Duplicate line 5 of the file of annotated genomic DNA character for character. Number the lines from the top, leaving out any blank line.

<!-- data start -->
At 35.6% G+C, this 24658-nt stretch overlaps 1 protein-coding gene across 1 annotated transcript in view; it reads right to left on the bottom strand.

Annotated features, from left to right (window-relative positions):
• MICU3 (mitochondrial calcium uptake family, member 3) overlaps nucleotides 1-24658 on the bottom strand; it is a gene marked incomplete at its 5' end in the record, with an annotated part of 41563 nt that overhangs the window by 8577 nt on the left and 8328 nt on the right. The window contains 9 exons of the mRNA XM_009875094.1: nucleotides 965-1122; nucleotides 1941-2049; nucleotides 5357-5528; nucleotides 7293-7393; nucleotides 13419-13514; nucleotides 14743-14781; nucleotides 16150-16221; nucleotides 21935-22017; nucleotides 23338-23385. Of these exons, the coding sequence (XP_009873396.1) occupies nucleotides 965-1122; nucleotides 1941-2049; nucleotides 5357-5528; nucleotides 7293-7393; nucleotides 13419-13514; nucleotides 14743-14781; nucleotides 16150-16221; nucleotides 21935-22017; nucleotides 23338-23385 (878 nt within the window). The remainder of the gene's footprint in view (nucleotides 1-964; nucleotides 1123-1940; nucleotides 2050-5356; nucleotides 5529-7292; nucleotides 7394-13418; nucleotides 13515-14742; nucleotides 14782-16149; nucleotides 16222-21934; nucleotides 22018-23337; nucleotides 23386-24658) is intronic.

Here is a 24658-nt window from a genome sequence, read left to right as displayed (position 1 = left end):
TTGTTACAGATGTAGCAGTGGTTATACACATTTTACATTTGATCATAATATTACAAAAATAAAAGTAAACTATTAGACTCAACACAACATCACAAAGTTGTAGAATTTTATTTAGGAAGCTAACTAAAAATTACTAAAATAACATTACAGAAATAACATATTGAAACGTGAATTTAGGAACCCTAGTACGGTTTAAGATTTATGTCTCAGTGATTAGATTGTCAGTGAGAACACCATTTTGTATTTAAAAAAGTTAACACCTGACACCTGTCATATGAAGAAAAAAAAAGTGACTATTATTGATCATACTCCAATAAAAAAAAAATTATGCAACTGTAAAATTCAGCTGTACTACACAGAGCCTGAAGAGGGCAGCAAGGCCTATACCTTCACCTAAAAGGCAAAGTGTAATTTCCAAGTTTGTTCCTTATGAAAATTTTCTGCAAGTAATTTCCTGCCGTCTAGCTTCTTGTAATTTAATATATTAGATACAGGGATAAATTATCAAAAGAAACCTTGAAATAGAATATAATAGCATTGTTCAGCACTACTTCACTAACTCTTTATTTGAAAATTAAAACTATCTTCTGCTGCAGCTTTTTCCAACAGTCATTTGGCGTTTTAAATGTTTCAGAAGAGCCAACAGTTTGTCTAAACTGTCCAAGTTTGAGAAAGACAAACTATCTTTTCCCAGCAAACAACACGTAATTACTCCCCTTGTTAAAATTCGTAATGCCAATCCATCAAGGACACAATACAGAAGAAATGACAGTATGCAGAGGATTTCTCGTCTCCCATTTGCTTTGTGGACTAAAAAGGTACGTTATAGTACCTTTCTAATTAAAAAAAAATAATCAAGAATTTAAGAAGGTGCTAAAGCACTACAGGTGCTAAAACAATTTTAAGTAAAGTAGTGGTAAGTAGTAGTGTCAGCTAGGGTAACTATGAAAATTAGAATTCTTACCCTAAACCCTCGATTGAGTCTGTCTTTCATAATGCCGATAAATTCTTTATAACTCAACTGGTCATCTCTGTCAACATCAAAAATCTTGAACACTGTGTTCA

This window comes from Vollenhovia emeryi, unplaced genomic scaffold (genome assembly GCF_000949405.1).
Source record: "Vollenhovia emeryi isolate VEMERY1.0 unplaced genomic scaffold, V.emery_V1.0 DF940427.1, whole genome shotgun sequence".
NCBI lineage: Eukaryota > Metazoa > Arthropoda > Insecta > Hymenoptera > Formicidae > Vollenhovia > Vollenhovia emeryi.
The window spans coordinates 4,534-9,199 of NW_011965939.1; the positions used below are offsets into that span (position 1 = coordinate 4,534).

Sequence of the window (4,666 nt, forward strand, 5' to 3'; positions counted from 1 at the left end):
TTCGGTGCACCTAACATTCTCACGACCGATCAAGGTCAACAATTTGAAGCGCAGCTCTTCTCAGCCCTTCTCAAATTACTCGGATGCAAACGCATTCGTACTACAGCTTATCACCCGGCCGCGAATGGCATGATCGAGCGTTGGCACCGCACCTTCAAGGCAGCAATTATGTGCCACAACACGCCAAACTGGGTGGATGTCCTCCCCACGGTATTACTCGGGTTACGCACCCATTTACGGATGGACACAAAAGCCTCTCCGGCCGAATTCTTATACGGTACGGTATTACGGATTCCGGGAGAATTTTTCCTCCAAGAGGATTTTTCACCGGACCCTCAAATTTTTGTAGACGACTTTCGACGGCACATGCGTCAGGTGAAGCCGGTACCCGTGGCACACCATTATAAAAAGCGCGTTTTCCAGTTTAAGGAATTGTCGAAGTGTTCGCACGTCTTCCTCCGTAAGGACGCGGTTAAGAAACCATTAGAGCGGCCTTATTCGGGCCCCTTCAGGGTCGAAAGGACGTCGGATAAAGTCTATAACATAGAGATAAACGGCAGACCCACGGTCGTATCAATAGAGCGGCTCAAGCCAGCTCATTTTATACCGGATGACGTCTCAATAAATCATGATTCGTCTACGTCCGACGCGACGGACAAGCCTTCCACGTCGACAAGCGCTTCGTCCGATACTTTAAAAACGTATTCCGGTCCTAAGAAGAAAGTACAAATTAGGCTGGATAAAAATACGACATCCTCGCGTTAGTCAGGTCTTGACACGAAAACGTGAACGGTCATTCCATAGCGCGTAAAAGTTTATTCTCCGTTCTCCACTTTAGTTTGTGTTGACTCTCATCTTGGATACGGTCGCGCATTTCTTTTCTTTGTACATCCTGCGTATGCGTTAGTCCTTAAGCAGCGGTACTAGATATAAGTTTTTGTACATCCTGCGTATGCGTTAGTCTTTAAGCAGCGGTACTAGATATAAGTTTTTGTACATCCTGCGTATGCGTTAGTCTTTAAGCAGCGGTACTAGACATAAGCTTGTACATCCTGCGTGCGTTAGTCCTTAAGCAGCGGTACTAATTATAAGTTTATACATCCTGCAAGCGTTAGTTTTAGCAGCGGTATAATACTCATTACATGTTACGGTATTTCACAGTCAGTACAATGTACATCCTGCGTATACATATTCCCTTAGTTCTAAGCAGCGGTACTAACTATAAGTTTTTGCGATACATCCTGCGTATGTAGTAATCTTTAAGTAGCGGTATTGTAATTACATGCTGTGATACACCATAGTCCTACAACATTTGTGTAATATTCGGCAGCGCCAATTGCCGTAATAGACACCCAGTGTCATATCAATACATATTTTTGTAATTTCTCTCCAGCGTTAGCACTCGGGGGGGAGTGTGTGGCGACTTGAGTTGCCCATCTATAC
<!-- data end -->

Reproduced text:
TTGTTACAGATGTAGCAGTGGTTATACACATTTTACATTTGATCATAATATTACAAAAATAAAAGTAAACTATTAGACTCAACACAACATCACAAAGTTGTAGAATTTTATTTAGGAAGCTAACTAAAAATTACTAAAATAACATTACAGAAATAACATATTGAAACGTGAATTTAGGAACCCTAGTACGGTTTAAGATTTATGTCTCAGTGATTAGATTGTCAGTGAGAACACCATTTTGTATTTAAAAAAGTTAACACCTGACACCTGTCATATGAAGAAAAAAAAAGTGACTATTATTGATCATACTCCAATAAAAAAAAAATTATGCAACTGTAAAATTCAGCTGTACTACACAGAGCCTGAAGAGGGCAGCAAGGCCTATACCTTCACCTAAAAGGCAAAGTGTAATTTCCAAGTTTGTTCCTTATGAAAATTTTCTGCAAGTAATTTCCTGCCGTCTAGCTTCTTGTAATTTAATATATTAGATACAGGGATAAATTATCAAAAGAAACCTTGAAATAGAATATAATAGCATTGTTCAGCACTACTTCACTAACTCTTTATTTGAAAATTAAAACTATCTTCTGCTGCAGCTTTTTCCAACAGTCATTTGGCGTTTTAAATGTTTCAGAAGAGCCAACAGTTTGTCTAAACTGTCCAAGTTTGAGAAAGACAAACTATCTTTTCCCAGCAAACAACACGTAATTACTCCCCTTGTTAAAATTCGTAATGCCAATCCATCAAGGACACAATACAGAAGAAATGACAGTATGCAGAGGATTTCTCGTCTCCCATTTGCTTTGTGGACTAAAAAGGTACGTTATAGTACCTTTCTAATTAAAAAAAAATAATCAAGAATTTAAGAAGGTGCTAAAGCACTACAGGTGCTAAAACAATTTTAAGTAAAGTAGTGGTAAGTAGTAGTGTCAGCTAGGGTAACTATGAAAATTAGAATTCTTACCCTAAACCCTCGATTGAGTCTGTCTTTCATAATGCCGATAAATTCTTTATAACTCAACTGGTCATCTCTGTCAACATCAAAAATCTTGAACACTGTGTTCA